February 5th, 2017

New Legislation Could Help States Use Fed Money for Gun Ranges

Target marksmanship training support act H.R. 788 Congress NSSF shooting range legislation
H.R. 788 will help States build and maintain shooting ranges with Federal funding assistance.

Federal Legislation has been introduced that will help build and maintain shooting ranges. H.R. 788, the Target and Marksmanship Training Support Act of 2017, was introduced in Congress by Rep. Duncan Hunter (R-CA) and a bipartisan group of 23 co-sponsors. The provisions of H.R. 788 will help States fund public shooting ranges with Federal Firearms Excise tax revenues.

“This legislation [H.R. 788] would provide state fish and game agencies more flexibility to use Pittman Robertson excise taxes dollars raised from the sale of firearms and ammunition to enhance existing public shooting ranges and to build new ones to meet the growing need for additional places for target shooters to participate in their sport,” said Lawrence G. Keane, NSSF Senior V.P. and General Counsel. “Public shooting ranges provide hunters a place to sight-in rifles and shotguns before hunting seasons, for people to take firearm safety and hunter education courses, and for recreational target shooters to enjoy their sport.”

Since 1937 almost $11 billion has been raised for wildlife conservation through the Pittman-Robertson excise tax on the sale of firearms and ammunition. States are permitted to use some of those funds for hunter education courses and for public shooting ranges under a restrictive formula that has largely discouraged state agencies from building and enhancing public shooting ranges. H.R. 788 will help states use Pittman Robertson revenues by increasing the limit on Federal funding of shooting ranges from 75 to 90 percent. This means states could begin work on range facilities with 10 percent State-supplied funding, instead of the current 25 percent. It would also allow Federal Excise funds to be made available and accrue for five years for land acquisition or range construction.

In addition, the legislation would limit frivolous lawsuits arising from the use of Federal land for target practice and encourage Federal agencies to cooperate with state and local authorities for maintenance of ranges on federal lands.

Pittman-Robertson gun range funding

Story by NRAHuntersRights.org and NRAblog.com
Shown above is the Belfast Wildlife Area rifle range in Kindards, SC. Belfast was the first public, unmanned shooting range opened and paid for completely with funds raised by NRA Grants and the Wildlife and Sportfish Restoration Program … an act made possible through Pittman-Robertson grants. Several other state Natural Resource Departments have followed suit.

Legislative History: The Target and Marksmanship Training Support Act was previously introduced as H.R. 2406, the SHARE Act (Title II), and the Bipartisan Sportsmen’s Act in the last Congress, as well as a stand-alone bill H.R. 2463 in the 113th Congress.

Photo Credit: Top photo shows Mainville Sportsman Club (PA) and Union Co. Sportmen’s Club (PA), both sites of IBS Matches.

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November 1st, 2013

Bill to Promote Shooting Ranges Advances in Congress

Congress buildingMany shooting ranges have been closed over the past few years, victims of “urban sprawl” and concerns over noise and land use. Now there’s a bill in Congress that will help fund new ranges around the country. The U.S. House Judiciary Committee last week voted to advance the Target Practice and Marksmanship Training Support Act (HR 2463). This legislation is sponsored by Congressional Sportsmen’s Caucus (CSC) member Duncan Hunter (Rep., CA) and Caucus Vice-Chair Tim Walz (Dem., MN), along with a bipartisan coalition of 14 other House Members. This bill would allow states to use the excise taxes already collected on sporting equipment and ammunition to develop and maintain much-needed public shooting ranges. Having already received the approval of the Natural Resources Committee, passage of HR 2463 through the Judiciary committee was the final step necessary to send the bill to the House Floor.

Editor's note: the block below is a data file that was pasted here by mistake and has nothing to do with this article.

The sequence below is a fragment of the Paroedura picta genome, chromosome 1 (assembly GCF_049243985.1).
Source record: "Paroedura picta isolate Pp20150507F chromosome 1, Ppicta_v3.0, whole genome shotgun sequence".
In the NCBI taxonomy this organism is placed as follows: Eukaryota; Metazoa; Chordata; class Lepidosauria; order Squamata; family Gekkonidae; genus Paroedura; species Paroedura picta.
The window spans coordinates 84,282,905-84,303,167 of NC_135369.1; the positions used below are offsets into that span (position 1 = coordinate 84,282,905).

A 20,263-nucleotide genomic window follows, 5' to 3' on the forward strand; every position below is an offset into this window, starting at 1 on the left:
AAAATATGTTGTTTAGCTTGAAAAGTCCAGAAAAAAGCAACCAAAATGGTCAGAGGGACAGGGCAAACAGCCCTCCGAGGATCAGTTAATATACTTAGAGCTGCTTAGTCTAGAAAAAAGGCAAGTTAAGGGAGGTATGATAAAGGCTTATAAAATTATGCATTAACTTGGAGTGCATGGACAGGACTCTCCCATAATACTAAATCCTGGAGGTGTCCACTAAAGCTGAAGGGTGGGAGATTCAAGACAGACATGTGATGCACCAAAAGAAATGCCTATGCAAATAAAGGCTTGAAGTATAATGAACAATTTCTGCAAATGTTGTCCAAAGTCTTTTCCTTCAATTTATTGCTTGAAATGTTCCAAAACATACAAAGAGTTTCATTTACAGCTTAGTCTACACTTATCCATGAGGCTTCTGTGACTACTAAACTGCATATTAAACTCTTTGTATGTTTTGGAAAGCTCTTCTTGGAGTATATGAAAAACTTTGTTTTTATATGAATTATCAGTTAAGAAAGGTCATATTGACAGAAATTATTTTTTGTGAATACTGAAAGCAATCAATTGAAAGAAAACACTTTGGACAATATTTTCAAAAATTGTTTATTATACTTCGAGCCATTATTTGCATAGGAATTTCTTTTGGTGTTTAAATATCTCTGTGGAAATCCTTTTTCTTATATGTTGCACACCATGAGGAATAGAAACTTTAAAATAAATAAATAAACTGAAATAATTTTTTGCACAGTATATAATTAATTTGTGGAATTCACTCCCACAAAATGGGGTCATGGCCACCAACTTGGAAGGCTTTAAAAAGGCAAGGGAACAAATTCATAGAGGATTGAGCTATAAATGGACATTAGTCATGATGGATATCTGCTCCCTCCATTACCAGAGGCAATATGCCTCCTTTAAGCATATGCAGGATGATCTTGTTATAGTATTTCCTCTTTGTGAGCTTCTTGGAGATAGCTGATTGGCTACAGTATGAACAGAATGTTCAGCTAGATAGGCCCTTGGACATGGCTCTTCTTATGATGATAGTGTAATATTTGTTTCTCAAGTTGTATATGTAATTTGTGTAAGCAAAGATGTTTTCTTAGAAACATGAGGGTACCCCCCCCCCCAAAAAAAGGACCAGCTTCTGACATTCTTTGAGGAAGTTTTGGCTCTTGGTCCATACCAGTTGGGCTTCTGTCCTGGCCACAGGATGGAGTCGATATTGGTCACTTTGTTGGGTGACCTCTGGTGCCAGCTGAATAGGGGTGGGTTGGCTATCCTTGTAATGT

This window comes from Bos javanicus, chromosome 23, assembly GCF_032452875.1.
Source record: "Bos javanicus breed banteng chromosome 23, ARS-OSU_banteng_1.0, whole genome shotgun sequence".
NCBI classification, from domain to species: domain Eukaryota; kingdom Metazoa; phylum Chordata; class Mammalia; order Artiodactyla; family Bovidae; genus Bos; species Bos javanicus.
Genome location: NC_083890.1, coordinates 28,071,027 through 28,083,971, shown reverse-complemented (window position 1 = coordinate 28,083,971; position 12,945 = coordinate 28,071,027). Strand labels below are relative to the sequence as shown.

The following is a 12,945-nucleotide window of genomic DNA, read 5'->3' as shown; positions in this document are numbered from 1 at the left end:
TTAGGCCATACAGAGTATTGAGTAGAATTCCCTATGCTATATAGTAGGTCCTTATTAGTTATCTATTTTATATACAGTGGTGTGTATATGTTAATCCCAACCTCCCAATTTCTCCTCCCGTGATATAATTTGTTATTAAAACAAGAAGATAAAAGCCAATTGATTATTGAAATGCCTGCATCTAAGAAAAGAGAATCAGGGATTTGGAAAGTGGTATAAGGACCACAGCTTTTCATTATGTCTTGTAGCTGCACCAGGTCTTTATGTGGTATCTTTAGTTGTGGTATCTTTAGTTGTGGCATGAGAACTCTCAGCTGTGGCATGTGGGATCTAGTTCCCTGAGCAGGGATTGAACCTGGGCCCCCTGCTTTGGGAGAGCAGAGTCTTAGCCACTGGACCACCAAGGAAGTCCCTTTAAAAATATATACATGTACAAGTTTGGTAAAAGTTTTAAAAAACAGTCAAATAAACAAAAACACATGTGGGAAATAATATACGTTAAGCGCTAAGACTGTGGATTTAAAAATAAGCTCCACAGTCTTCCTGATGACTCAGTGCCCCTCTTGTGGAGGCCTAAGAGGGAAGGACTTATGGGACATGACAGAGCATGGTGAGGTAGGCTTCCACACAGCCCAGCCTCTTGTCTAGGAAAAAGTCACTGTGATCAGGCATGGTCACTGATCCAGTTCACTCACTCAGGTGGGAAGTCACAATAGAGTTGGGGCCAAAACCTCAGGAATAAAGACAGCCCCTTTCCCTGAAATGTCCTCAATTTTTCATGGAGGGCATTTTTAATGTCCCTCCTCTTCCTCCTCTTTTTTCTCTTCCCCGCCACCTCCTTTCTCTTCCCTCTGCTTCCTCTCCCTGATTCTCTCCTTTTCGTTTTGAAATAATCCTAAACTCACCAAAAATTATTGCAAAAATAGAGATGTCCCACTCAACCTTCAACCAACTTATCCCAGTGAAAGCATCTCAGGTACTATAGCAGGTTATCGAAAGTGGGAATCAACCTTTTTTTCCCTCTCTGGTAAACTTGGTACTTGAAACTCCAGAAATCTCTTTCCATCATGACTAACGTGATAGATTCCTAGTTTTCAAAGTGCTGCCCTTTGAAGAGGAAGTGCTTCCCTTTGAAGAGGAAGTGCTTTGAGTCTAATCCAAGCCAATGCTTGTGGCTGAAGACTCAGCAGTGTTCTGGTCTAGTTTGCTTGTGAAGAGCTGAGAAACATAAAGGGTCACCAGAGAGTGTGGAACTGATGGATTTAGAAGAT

If passed by the House, HR 2463 would have to be approved by the U.S. Senate, and then signed by the President before it could become law. Based on recent experience, a Presidential veto doesn’t seem likely. Through December 2012, President Obama has vetoed just two of 621 bills that crossed his desk. That’s the fewest number of vetos since Millard Fillmore held office in the early 1850s.

Summary: H.R.2463 — 113th Congress (2013-2014)
Target Practice and Marksmanship Training Support Act – Amends the Pittman-Robertson Wildlife Restoration Act to: (1) authorize a state to pay up to 90% of the costs of acquiring land for, expanding, or constructing a public target range; (2) authorize a state to elect to allocate 10% of a specified amount apportioned to it from the federal aid to wildlife restoration fund for such costs; (3) limit the federal share of such costs under such Act to 90%; and (4) require amounts provided for such costs under such Act to remain available for expenditure and obligation for five fiscal years.

Shields the United States from any civil action or claim for money damages for injury to or loss of property, personal injury, or death caused by an activity occurring at a public target range that is funded by the federal government pursuant to such Act or located on federal land, except to the extent provided under the Federal Tort Claims Act with respect to the exercise or performance of a discretionary function.

Urges the Chief of the Forest Service and the Director of the Bureau of Land Management (BLM) to cooperate with state and local authorities and other entities to carry out waste removal and other activities on any federal land used as a public target range to encourage its continued use for target practice or marksmanship training.